In 1997 the championship was held in the Central District, which covers much
of the Peak District so is spoilt for choice of good courses. The last time the
national was in the area was 1986 when Matlock Cycling Club ran it on the Riber course
on the outskirts of Matlock and Darryl Webster won his fourth title. This time Matlock
CC was again the organising club, but the venue was a few miles up the A6 at Rowsley.
Rowsley Bar was an established hill climb course, but at only three
minutes long was not reckoned hard enough for a national championship. It was
therefore doubled in length by continuing on up the hill beyond the usual finish line,
which became the half-way time check. The new course started quite steadily, then went
into some woods and around a couple of vicious hairpin bends, rumoured to be 1:4 at the
apex. The half-way point marked the end of the hardest section and was followed by a
long section of false flat, before a tricky sting in the tail where the road kicked up
again for the final 400 metres or so. All was on a minor road which was closed to
The day of the race dawned cold and misty. Sitting in the village hall at
the bottom of the climb I couldn't see up the hill, but I could hear the cheering from
the large crowd that had already gathered around the hairpins. Defending champion
Stuart Dangerfield had returned for more, and while the previous year's silver
medallist Steve Hulme did not return, the 1994 champion Jeff Wright was back after a
year's absence. I began to wonder whether riding the British Universities hill climb
championship the previous afternoon at nearby Curbar was a good idea. I had tried to
ride conservatively but was keen to win so it was inevitable that my legs weren't
completely fresh the following morning.
This was all forgotten once I had had a decent warm-up under an umbrella on a
turbo trainer near the start under an umbrella. After a steady start, the crowd around
the hairpins was good and encouraged me to dig quite deep. I was very pleased that my
acceleration out of each bend drew a gasp from the spectators but immediately afterwards
I had to back off a little. I found the flatter section surprisingly difficult - I had
left some stumpy little drops on my handlebars (normally I would use a pair sawn-off at
the brake levers to save weight) so I could get into a tuck position but it didn't feel
nearly fast enough to warrant changing position. I tried to make a final big push for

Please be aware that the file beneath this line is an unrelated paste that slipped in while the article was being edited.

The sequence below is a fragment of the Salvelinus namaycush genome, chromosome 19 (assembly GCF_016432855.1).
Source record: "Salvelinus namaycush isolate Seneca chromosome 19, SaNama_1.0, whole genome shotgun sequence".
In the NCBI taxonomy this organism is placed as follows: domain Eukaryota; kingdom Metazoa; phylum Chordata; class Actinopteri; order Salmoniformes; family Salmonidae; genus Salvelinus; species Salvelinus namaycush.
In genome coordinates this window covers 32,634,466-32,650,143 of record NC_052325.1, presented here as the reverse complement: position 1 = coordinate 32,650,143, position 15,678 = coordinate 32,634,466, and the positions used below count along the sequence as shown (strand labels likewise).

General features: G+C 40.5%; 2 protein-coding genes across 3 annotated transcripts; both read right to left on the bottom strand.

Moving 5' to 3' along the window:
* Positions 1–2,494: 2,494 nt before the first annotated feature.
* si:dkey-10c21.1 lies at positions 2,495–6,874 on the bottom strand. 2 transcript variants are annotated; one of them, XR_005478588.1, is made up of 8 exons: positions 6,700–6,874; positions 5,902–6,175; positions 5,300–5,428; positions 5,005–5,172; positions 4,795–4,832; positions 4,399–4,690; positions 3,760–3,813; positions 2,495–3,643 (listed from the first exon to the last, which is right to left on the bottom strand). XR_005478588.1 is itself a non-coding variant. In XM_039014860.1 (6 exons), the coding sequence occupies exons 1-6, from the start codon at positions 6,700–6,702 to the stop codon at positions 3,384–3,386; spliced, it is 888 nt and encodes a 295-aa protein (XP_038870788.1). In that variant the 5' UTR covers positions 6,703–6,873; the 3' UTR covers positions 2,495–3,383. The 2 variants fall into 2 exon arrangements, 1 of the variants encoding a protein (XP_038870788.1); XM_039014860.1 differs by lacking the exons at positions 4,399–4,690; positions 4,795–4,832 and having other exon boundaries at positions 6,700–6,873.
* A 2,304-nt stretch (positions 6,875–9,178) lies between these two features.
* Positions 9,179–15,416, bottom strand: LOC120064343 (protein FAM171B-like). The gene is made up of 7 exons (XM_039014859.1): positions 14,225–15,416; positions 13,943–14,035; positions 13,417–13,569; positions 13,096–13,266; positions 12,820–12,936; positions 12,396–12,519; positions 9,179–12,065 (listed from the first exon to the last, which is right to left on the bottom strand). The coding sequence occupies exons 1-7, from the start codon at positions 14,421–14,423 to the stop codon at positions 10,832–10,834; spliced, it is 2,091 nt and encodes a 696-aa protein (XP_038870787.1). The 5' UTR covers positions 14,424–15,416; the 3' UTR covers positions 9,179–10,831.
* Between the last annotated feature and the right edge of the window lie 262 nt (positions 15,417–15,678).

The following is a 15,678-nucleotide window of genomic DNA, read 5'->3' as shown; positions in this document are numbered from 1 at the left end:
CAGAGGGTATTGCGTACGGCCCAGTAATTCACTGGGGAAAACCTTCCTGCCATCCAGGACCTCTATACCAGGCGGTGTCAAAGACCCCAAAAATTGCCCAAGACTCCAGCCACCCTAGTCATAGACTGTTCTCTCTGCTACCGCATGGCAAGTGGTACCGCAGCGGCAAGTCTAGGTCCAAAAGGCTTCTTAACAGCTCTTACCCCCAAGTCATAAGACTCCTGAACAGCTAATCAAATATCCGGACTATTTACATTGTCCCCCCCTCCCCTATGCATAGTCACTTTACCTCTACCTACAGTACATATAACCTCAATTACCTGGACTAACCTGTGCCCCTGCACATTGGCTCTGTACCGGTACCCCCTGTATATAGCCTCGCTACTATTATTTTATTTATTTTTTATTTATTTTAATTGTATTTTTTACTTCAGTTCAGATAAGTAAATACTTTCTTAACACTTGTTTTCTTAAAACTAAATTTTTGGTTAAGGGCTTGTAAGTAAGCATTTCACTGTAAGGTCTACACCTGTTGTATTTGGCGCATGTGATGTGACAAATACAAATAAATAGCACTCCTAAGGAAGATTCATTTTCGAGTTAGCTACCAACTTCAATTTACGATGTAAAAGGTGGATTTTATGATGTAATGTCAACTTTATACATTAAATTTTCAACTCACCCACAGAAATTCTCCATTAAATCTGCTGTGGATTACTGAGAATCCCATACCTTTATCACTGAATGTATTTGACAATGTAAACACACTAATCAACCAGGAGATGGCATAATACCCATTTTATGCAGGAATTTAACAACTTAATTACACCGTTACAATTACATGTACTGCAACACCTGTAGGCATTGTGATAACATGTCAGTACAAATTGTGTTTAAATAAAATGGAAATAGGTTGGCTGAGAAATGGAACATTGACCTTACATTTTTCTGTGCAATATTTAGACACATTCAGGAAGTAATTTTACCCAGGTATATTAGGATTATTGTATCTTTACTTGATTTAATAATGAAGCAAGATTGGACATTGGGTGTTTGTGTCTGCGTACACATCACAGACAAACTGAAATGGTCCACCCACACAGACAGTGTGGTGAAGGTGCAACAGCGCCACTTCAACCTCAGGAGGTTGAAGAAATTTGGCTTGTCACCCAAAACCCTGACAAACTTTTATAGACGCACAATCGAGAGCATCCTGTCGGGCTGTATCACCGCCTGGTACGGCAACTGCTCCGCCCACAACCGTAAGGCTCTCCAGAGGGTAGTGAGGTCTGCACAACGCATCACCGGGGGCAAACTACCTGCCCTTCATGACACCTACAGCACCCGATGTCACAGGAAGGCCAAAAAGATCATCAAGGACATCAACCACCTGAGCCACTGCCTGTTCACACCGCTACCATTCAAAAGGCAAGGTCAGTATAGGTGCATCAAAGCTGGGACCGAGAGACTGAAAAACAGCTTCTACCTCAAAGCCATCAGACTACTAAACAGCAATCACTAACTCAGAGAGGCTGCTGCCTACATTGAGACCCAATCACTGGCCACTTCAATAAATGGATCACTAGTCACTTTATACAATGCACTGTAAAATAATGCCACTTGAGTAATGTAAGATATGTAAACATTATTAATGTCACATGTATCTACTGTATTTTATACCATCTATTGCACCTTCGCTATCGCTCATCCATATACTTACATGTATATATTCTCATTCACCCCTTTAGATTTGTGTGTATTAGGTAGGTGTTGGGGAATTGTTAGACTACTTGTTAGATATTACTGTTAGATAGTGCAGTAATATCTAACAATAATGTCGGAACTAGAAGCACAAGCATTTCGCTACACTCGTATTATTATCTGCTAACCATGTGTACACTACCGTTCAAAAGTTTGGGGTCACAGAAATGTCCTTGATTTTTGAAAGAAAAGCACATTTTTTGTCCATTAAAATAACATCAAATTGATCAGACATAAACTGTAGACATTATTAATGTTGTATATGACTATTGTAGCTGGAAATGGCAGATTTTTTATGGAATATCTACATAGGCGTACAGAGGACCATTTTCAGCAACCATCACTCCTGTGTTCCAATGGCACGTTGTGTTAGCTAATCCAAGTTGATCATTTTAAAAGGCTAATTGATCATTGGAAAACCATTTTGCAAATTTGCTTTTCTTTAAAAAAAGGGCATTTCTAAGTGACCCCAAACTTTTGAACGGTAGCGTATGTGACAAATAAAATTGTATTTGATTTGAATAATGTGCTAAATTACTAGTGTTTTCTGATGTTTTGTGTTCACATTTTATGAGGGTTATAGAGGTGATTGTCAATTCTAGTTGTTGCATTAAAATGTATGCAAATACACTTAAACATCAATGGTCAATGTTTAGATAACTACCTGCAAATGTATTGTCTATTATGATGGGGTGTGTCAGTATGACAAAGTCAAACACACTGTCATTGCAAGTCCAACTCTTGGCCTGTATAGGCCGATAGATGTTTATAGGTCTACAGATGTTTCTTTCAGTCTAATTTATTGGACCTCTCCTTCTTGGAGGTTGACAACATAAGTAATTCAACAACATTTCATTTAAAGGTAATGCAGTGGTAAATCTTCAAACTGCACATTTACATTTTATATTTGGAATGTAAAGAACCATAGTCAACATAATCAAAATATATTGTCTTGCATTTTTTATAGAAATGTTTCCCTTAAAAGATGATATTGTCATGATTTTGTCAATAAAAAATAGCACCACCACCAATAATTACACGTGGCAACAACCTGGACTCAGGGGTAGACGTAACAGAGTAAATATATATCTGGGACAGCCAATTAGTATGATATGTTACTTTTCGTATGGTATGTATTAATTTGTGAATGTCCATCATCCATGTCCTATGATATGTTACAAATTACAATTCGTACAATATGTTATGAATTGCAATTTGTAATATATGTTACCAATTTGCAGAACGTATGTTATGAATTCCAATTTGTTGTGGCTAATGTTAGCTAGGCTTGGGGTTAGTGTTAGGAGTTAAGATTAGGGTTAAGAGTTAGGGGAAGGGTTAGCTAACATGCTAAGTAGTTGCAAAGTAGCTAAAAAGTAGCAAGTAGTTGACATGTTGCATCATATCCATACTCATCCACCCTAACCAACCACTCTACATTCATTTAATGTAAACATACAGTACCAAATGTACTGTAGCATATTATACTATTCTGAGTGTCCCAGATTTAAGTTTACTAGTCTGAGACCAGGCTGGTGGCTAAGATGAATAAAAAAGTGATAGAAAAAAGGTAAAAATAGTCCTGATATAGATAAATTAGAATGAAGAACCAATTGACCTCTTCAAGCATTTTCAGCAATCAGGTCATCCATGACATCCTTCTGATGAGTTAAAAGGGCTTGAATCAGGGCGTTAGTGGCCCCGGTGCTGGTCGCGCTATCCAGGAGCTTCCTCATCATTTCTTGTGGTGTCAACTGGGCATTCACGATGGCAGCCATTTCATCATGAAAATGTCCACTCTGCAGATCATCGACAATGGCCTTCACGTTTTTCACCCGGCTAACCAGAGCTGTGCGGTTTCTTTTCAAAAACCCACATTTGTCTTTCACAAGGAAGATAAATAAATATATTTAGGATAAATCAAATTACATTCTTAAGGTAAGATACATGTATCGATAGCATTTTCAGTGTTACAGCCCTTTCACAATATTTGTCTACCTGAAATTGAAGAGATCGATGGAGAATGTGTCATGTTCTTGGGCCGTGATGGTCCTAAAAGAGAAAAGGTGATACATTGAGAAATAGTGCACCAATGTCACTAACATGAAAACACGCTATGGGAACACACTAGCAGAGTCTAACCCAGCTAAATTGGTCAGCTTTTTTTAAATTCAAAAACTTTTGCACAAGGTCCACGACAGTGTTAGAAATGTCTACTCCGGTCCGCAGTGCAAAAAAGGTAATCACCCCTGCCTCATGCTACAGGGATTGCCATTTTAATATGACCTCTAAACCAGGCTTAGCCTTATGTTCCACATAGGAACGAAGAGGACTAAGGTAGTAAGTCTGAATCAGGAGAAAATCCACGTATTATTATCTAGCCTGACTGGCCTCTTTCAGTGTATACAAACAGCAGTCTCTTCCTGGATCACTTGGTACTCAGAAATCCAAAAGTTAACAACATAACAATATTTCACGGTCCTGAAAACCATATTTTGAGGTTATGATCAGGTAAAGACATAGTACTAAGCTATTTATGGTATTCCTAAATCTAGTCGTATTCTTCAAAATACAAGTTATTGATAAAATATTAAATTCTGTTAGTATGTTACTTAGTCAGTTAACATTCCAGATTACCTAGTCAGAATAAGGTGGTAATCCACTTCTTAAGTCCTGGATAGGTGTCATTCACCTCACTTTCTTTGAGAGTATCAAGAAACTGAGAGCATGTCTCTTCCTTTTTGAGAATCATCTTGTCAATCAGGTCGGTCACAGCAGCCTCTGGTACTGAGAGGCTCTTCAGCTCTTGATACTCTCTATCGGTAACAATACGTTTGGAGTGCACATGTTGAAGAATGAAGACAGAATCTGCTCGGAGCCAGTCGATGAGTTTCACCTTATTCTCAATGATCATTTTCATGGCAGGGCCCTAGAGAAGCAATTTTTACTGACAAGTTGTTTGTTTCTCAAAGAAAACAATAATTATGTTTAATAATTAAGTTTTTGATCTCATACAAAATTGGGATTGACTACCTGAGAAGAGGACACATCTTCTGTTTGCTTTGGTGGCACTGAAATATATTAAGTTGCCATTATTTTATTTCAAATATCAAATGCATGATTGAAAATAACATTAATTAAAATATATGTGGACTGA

the line from 400 metres out but just like the year before I went too early and
struggled a bit over the last hundred. Just like most hill climbs, the end couldn't
come soon enough!
I couldn't face a ten-minute wait to see Jeff Wright and Stuart Dangerfield
finishing so I went for a quick spin up the lane after the finish. I got back just as
Stuart was finishing, and someone who really should have known better (he was an RTTC
timekeeper, although not in this event) told me I had won. I didn't really believe I
could have done, and so the official times proved a minute or so later with
confirmation of my silver medal. I was very happy with this result as I had cut my
deficit on Stuart to only six and a half seconds and had put three seconds into Jeff.
It was very encouraging that I had been fastest to half-way and I was clearly still
improving. This championship gave me a lot to think about and I decided that with a
little more specific training and a lighter bike there was no reason why I couldn't be
the next national hill climb champion.
I was ready for a break after another long season, again pleased with my
progress. In road races I had ridden several Premier Calendar races including the
Tour of Lancashire stage race and the 120-mile Tour of the Cotswolds. I had
represented British Universities and my division, and ridden as a guest rider in a
French stage race with John Herety's Adidas team, whilst I had my first win on the
road on a hot day in May in the Tour of the Chilterns. As well as the hill climb I
won the British Universities 50- and 100-mile time trial championships (the 50 with
a 1-47) and was on the winning team in the 50km 4-up team time trial. Actually I
didn't have much of a break because I went on to ride the student track
championships at Manchester in November but by then my head wasn't really in it.
Looking back the extra training probably helped my form for 1998 but when the
off-season finally came, I was very ready for it!